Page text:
Write a short and sweet gig description.

Pretend your job posting is like an email you have to read. What’s the perfect email (besides no email) look like to you?

It’s probably short, easily scannable and has a clear call-to-action so you quickly know what you need to do next.

Here’s an example:

Catchy headline in bold

Company: Example.com (Don’t describe your company. Just link to it. Applicants should do the research themselves, and they will.)

Incentives:

  • Bullet 1
  • Bullet 2
  • Bullet 3

Goals:

  • Bullet 1
  • Bullet 2
  • Bullet 3

(Optional) Responsibilities:

  • Bullet 1
  • Bullet 2
  • Bullet 3

(Optional) Skills:

  • Bullet 1
  • Bullet 2
  • Bullet 3

How to Apply: Insert what you want them to do to apply clearly and concisely. If you have more than one thing you want then use bullet points. (And don’t make them complete 24 ridiculously long application questions.)

Here’s one more thing to keep in mind. I’ve found that the companies, which land the highest caliber candidates and see the biggest ROI from their freelancers, are the ones that:

  • Offer flexibility in work environment, i.e. allow freelancers to work remotely.
  • Consistently pay on-time or early and often.
  • Give the freelancer definitive goals and metrics to meet and be judged on in weekly reviews.
  • Hold weekly deliverable meetings for both parties’ benefits.
  • Allow the freelancer to do their job, meaning you agree to a goal/KPI and trust the freelancer to reach that KPI in a set amount of time.

Know the right places to post and people to ask.

Knowing the right people to ask and the right places to look will save you a multitude of time when hunting for freelancers.

I’ve tested every online platform to find candidates you can dream of. Here’s a quick review of my findings:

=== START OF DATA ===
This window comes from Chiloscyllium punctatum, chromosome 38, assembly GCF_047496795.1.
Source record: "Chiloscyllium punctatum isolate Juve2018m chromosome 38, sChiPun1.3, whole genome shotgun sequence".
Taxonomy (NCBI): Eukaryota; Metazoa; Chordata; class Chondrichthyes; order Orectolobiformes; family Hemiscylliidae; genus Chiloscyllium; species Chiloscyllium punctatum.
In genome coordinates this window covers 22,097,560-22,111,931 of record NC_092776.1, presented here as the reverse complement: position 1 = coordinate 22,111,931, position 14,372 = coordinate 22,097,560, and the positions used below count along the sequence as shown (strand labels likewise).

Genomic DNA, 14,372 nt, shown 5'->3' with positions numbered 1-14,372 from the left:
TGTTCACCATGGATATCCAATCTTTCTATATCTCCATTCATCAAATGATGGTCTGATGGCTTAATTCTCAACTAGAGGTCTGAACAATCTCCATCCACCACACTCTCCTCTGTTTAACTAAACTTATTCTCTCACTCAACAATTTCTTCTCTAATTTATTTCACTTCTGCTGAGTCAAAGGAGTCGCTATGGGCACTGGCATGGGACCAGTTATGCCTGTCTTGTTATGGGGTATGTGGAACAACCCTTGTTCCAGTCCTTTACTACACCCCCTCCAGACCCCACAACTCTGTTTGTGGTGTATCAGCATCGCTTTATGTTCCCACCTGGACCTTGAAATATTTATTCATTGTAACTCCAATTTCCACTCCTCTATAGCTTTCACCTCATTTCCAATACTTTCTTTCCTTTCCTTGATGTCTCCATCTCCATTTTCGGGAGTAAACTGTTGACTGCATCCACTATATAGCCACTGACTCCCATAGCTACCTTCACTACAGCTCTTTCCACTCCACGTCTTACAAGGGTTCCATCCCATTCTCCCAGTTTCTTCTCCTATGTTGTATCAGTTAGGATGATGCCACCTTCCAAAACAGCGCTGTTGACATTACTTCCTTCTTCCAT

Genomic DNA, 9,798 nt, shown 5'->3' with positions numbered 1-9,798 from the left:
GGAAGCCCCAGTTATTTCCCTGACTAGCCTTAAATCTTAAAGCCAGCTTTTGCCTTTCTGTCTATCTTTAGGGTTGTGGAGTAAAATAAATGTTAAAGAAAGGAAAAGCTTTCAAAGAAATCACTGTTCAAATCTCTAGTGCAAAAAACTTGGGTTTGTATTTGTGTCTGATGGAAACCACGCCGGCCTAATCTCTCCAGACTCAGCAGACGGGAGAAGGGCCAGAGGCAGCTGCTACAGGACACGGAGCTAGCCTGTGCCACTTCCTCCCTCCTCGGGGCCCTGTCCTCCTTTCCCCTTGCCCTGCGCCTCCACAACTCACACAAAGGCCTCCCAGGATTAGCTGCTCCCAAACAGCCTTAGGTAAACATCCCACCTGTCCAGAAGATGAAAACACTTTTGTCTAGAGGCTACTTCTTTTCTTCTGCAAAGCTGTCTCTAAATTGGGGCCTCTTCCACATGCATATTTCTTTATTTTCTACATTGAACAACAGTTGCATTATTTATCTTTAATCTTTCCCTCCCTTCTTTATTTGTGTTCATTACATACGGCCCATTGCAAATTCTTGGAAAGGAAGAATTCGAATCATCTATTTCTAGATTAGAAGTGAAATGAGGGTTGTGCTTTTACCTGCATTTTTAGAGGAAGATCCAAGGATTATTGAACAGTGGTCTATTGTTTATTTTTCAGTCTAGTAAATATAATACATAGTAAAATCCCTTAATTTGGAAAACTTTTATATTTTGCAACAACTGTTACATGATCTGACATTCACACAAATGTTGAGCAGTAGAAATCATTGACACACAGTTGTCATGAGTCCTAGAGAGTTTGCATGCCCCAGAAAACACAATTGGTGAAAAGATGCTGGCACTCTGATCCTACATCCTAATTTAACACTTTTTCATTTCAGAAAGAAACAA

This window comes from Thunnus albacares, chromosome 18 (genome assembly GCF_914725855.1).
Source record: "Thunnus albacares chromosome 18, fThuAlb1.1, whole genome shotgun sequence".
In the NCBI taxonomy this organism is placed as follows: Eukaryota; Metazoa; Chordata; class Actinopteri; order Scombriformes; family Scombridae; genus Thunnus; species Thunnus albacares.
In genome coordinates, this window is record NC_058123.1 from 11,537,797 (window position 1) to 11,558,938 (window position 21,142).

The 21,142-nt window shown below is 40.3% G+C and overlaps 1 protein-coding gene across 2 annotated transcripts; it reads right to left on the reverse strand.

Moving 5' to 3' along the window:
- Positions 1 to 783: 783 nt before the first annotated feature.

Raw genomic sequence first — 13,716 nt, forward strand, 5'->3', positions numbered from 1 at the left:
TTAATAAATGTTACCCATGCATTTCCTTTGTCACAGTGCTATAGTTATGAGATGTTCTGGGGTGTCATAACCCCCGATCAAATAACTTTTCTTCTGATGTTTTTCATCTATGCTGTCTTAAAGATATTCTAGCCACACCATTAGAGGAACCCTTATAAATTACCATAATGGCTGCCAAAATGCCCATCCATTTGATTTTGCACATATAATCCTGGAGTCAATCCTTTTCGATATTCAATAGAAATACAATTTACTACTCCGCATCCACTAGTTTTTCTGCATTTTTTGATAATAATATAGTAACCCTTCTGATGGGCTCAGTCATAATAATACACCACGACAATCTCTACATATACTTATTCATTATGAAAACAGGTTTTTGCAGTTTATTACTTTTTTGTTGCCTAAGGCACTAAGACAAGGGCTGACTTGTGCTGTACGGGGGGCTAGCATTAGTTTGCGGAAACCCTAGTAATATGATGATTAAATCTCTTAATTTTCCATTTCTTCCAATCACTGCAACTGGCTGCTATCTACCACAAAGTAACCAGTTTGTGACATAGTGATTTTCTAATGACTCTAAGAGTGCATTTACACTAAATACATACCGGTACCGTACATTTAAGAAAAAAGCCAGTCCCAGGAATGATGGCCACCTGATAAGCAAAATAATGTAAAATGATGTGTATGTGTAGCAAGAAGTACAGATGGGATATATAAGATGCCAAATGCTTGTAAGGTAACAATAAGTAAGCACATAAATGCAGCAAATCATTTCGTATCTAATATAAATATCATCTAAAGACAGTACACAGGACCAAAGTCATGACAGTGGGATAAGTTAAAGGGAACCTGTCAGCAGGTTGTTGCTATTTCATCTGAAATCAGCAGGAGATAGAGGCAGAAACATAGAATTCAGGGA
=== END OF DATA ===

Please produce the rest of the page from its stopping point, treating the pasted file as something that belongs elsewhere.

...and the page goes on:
• Referrals are typically the best.
  • Highly curated, niche marketplaces are also pretty phenomenal.
  • Craigslist is not a bad place to advertise, or so I hear.
  • Marketplace conglomerates, like UpWork/Elance, spam you with an overload of mediocre to terrible but super cheap overseas’ contractors.

How to decipher dud freelancers from stud freelancers

https://freelanship.com

When it comes to choosing quality freelancers, nine times out of 10 I pick the best candidates. Here’s my outsourcing algorithm.

Trust me, and trust your instinct.

I said nine times out of 10 I pick the best candidates, but if I relied on my gut 100 percent of the time, I’d score 100 percent of the time. I say this because every candidate I did choose, who did fail at something, I had “a feeling” about before I hired them.

If something does not feel right, it probably is not so move on so you can find the right person quicker.


Do they pass the airport test?

Would you want to be stuck in the airport with this person?

Seriously, ask yourself this question. You must, must, must like the person you hire otherwise you’ll subconsciously be biased toward them and their work.

You don’t need to ask the candidate specific questions to know whether you like them or not. This is another instinct. Turns out, we make pretty good decisions when we’re confident in ourselves.


Show me the work.

I don’t care a damn about resumes, and you shouldn’t either.

Anyone could fabricate a beautiful resume with grandiose verbiage and bullet points, but not everyone will have the audacity to lie about their portfolio because that would be copyright infringement.

Ask for a link to their online portfolio or LinkedIn or blog — whatever. Get a link or a get a work sample.

Judge them based on what they’ve done — not what they said they’ve done.


Ask for referrals, not references.

There are three sides to every story, and you’ll never get the third one so why even waste your time getting the first two?

Instead of asking for references from candidates you source from uncurated, online job boards and freelance posting websites, I suggest sourcing your candidates through referrals to begin with.

Here’s an example successful email I sent to a connection. It landed me a stellar and affordable freelance writer within a day.


Have an expert vet talent for you.

Well, wouldn’t that just be a perfect world — if I could source all my freelancers through referrals — you might be sarcastically thinking right now like I don’t know how difficult that can be.

Think outside the box, and utilize a platform that has a database of already vetted freelance experts.